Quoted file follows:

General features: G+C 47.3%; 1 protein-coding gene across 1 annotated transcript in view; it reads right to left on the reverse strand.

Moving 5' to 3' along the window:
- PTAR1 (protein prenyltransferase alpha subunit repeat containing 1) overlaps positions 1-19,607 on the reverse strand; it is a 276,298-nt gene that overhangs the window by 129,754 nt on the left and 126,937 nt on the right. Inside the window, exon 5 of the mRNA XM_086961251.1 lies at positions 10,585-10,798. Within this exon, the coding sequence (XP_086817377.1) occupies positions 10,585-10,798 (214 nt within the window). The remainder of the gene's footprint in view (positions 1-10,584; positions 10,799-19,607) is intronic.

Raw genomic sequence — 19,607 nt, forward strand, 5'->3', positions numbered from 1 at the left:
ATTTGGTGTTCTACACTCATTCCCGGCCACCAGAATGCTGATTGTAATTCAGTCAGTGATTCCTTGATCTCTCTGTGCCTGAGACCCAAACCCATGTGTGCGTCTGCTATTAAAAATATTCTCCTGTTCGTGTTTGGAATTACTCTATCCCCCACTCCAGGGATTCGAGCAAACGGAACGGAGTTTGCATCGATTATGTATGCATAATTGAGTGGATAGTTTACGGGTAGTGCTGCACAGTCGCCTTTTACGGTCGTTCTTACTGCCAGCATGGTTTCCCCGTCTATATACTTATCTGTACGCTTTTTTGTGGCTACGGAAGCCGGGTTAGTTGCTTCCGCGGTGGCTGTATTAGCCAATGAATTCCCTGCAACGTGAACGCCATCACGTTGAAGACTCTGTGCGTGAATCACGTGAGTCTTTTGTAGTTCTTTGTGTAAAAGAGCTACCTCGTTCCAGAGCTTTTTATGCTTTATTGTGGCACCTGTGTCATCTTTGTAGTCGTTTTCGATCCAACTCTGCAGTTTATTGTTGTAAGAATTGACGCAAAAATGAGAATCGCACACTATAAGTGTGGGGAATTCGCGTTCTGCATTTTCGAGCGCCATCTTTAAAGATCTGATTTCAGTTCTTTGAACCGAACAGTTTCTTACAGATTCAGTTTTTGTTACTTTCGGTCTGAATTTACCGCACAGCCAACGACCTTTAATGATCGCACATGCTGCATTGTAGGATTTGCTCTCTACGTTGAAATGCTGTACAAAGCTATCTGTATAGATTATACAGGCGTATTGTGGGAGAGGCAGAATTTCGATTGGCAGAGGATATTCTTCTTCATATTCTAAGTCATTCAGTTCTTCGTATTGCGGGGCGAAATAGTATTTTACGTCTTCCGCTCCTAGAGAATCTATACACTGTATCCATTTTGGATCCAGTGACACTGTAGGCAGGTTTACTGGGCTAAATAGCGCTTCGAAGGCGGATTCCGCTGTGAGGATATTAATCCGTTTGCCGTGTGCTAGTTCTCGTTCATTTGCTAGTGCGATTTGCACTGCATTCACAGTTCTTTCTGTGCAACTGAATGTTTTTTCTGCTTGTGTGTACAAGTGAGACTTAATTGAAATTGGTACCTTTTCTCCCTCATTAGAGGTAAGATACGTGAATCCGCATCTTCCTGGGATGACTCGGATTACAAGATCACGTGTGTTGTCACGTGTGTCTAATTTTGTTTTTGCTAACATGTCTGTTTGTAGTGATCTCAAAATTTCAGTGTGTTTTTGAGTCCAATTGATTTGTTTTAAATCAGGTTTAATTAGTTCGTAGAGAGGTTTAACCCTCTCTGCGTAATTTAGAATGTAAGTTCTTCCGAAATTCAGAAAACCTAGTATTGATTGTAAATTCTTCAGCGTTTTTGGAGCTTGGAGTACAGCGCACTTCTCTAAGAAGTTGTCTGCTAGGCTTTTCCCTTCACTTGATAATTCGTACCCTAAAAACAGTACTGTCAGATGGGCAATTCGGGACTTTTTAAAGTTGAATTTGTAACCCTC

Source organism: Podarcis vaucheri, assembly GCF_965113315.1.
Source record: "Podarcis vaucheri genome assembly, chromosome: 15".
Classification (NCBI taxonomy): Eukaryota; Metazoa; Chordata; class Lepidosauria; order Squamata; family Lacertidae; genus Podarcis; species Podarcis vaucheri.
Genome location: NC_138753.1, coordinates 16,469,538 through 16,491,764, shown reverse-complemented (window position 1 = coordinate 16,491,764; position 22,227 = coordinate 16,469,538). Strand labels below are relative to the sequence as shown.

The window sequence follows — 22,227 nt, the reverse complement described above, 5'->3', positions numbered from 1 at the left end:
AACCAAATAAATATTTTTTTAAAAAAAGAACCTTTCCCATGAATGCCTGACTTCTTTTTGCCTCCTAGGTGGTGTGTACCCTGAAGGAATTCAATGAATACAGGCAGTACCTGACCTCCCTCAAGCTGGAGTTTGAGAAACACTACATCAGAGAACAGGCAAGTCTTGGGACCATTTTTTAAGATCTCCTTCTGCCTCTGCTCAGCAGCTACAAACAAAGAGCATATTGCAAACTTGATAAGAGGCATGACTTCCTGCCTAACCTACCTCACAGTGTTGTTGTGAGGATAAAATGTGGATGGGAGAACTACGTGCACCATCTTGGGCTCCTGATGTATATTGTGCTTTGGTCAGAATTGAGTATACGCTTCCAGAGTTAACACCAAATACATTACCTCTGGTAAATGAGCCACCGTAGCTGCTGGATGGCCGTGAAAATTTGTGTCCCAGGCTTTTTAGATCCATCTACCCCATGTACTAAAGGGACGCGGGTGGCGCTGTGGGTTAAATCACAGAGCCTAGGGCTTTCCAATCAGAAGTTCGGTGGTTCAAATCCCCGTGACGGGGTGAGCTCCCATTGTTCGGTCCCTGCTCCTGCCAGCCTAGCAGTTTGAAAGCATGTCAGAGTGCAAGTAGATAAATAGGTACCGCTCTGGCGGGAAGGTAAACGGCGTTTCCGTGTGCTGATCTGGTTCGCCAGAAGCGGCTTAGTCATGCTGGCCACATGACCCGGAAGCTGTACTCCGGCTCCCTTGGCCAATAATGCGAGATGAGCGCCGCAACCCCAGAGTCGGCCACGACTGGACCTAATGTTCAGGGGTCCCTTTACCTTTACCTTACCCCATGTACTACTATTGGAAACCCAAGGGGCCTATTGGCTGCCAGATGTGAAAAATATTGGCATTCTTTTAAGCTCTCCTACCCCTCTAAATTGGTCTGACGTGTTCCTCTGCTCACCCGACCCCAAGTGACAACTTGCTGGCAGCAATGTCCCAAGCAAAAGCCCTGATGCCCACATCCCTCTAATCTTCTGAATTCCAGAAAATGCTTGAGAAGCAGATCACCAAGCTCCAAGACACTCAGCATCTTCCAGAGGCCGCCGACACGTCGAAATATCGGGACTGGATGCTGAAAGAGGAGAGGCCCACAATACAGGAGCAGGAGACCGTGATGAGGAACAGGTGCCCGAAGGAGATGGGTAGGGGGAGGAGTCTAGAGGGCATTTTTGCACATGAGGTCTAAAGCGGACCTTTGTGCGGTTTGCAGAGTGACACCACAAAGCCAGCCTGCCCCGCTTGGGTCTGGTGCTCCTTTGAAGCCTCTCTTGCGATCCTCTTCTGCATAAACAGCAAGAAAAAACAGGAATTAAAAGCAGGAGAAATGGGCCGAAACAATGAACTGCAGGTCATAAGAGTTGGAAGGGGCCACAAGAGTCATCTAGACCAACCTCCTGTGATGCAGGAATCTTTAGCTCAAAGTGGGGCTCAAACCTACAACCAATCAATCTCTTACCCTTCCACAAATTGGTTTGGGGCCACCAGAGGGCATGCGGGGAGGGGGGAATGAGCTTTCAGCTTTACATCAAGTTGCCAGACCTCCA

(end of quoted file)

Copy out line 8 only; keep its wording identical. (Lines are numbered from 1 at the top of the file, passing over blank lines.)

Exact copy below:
Classification (NCBI taxonomy): Eukaryota; Metazoa; Chordata; class Lepidosauria; order Squamata; family Lacertidae; genus Podarcis; species Podarcis vaucheri.